Libya has been in a constant state of instability ever since the famous dictator Muammar Gudaffi fell from power during the Arab Springs Revolution. The country has then been plunged in a state of civil war since then. Among the many tribes formed in Libya and many of them have been fighting each other and have been trying to influence the politics. For quite a few years, the United Nations have led talk about trying to create a unitary government but because there is so many conflicts, their efforts is to no avail. Maybe it would be time for a more aggressive approach? Maybe an intervention is in order.
If the UN were to intervene in Libya that would definitely make a complicated situation. From past experience, it has been shown that Intervention is a complete success or a complete failure. The most recent Iraq war is a prime example. After the US intervened they left it with an unstable government and possibly worse than it was prior to US involvement. On the other hand, after World War II, Japan and West Germany were able to successfully learn from their interventions and become democratic powerhouses. So in the case of Libya, we must as ourselves: Is an intervention a good Idea? One might argue in favor because if the UN did put boots on the grounds they would be able to fight the different tribes and bring back some order and security and find the right people to lead the country. It would have to be different than the 2011 NATO intervention, because when Gaddafi was deposed, they told themselves that their mission was over and left Libya in a state of civil war. If the UN were to not intervene, they would have to continue doing mediation talks with the different tribes in order to attempt to unite.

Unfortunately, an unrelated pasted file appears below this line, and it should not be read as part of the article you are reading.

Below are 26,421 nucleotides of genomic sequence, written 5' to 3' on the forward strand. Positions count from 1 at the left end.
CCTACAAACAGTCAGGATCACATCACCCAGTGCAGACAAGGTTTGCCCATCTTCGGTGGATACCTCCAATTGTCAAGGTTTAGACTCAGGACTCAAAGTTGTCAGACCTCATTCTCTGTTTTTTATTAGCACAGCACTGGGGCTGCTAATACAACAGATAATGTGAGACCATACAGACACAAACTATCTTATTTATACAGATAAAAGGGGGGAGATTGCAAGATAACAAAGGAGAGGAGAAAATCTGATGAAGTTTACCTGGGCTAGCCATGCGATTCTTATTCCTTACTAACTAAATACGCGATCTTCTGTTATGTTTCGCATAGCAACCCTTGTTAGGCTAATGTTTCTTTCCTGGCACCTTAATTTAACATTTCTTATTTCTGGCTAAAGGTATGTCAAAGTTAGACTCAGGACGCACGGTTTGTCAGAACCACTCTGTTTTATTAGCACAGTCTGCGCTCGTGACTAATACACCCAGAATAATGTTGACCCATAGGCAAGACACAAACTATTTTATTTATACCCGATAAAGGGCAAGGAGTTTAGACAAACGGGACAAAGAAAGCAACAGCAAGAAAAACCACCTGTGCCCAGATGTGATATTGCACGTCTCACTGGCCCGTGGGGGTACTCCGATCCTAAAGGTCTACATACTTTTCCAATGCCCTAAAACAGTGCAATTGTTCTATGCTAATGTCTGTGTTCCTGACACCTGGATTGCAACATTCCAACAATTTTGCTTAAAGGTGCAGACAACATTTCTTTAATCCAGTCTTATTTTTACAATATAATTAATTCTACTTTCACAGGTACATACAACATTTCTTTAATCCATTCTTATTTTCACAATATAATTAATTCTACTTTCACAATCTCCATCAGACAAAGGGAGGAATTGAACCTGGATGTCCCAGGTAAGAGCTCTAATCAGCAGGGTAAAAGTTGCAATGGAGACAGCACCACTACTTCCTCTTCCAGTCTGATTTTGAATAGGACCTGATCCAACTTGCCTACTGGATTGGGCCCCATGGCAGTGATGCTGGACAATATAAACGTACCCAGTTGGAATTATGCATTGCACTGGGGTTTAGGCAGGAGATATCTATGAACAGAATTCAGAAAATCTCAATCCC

So in this case, there is no right solution. On one hand, you have a solution that could result in the death of many and even destabilize the country even more. On the other hand mediation is not helping unite the country and people are still dying because of the divide that Libya is suffering from. “Libya has rapidly unraveled in much the way Iraq did following that invasion: swamped by militia rule, factional warfare, economic devastation, and complete lawlessness.” This is a very tricky situation indeed.